Sales of agricultural products only reveal part of the production signifi-

cance of the small farm since crops on some small farms are fed to livestock and

productivity on the small farm is less than larger farms. Small farms operate

38 percent of the harvested cropland and are major contributors of hay. One out

of three harvested acres of wheat, soybeans, orchard crops and cotton are from

the small farms (Table 3). Vegetables and corn are grown on larger farms. Approxi-

mately one-third of the livestock sales are from small farms, but less than 6

percent of the broilers are from small operations (Table 4). Almost 60 percent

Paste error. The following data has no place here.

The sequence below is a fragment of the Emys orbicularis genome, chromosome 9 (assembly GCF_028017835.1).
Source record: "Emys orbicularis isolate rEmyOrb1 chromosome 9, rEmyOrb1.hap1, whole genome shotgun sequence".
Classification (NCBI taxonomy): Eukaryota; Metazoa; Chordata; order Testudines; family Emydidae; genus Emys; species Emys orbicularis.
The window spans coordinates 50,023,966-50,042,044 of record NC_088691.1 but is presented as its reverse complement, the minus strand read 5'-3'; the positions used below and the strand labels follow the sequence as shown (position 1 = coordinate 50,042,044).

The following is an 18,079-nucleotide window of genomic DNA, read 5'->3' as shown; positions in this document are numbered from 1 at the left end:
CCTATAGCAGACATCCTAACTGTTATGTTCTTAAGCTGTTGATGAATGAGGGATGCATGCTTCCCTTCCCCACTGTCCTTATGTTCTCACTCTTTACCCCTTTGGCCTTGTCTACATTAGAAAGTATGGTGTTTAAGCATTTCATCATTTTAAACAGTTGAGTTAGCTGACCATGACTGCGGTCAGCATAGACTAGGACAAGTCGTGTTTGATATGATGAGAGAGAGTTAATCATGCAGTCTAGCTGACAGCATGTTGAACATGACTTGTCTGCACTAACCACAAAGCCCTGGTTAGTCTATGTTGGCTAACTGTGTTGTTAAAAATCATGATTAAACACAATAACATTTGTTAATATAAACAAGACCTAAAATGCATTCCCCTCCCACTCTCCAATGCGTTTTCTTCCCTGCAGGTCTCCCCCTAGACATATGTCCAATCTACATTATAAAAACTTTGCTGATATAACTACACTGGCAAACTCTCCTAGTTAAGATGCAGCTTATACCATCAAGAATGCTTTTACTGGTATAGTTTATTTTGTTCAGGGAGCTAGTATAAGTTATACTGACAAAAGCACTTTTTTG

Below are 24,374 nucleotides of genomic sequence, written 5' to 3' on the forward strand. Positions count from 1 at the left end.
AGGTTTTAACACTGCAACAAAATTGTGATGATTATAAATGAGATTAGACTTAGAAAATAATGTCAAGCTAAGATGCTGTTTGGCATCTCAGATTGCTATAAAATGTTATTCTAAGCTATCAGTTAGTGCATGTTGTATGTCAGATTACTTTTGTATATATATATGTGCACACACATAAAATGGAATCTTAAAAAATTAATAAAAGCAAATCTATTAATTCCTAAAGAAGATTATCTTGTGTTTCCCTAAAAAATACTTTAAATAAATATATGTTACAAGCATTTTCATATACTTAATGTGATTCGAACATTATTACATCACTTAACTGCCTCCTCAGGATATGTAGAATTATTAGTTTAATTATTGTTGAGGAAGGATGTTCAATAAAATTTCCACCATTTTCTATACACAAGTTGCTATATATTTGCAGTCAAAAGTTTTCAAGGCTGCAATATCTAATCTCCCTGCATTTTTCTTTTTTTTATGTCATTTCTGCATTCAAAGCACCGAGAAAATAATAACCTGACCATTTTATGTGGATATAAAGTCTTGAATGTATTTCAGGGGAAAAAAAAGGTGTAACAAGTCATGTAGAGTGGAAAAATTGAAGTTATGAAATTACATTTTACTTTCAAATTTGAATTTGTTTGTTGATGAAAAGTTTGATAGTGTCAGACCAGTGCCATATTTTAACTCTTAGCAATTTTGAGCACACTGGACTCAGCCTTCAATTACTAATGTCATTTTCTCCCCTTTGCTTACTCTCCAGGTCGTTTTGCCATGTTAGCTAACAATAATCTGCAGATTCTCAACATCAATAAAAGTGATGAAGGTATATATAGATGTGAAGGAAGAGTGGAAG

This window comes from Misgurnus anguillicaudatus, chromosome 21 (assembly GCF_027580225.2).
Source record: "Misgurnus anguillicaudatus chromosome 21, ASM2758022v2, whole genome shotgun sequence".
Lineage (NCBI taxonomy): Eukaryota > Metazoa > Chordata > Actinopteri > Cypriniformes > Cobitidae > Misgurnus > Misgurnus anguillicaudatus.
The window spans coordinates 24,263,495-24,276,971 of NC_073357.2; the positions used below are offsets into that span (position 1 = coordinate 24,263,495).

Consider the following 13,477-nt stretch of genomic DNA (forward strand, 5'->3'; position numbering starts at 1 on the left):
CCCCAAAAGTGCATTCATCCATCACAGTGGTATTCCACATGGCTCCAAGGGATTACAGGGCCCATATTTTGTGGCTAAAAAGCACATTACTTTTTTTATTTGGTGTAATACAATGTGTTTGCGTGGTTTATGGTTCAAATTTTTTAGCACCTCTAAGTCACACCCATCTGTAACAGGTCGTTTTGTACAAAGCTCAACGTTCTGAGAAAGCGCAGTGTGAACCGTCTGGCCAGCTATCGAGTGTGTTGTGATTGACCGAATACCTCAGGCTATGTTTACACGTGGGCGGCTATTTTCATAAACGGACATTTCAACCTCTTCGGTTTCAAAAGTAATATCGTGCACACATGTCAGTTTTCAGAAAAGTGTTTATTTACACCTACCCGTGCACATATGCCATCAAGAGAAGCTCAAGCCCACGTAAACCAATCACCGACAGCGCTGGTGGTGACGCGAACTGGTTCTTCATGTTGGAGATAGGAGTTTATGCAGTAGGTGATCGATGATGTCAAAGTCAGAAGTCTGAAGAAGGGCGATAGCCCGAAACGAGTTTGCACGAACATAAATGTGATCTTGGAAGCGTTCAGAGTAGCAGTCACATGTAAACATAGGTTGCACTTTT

of the beef cows are on small farms and about one-third of the dairy cows are on

small farms (Table 5).

Who Is the Small Farm Operator?

Small farm operators are farm owners, operate on a small scale,are usually

debt free and depend less upon the farm for their livelihood. The objectives

for the farm are more diverse than larger farmers since most medium and large

farmers are farming full-time and obtaining the majority of the family income

from the farm. Interviews with small farm operators in Michigan resulted in

categorizing operators to better understand the motivation for the small farm.2


2Description and Analysis of Michigan Small Farms, Res. Report 296, Agri-
cultural Experiment Station, Michigan State University.









Three groups were identified: 1) part-time farmers, 2) part-retired farmers and

3) full-time small farm operators.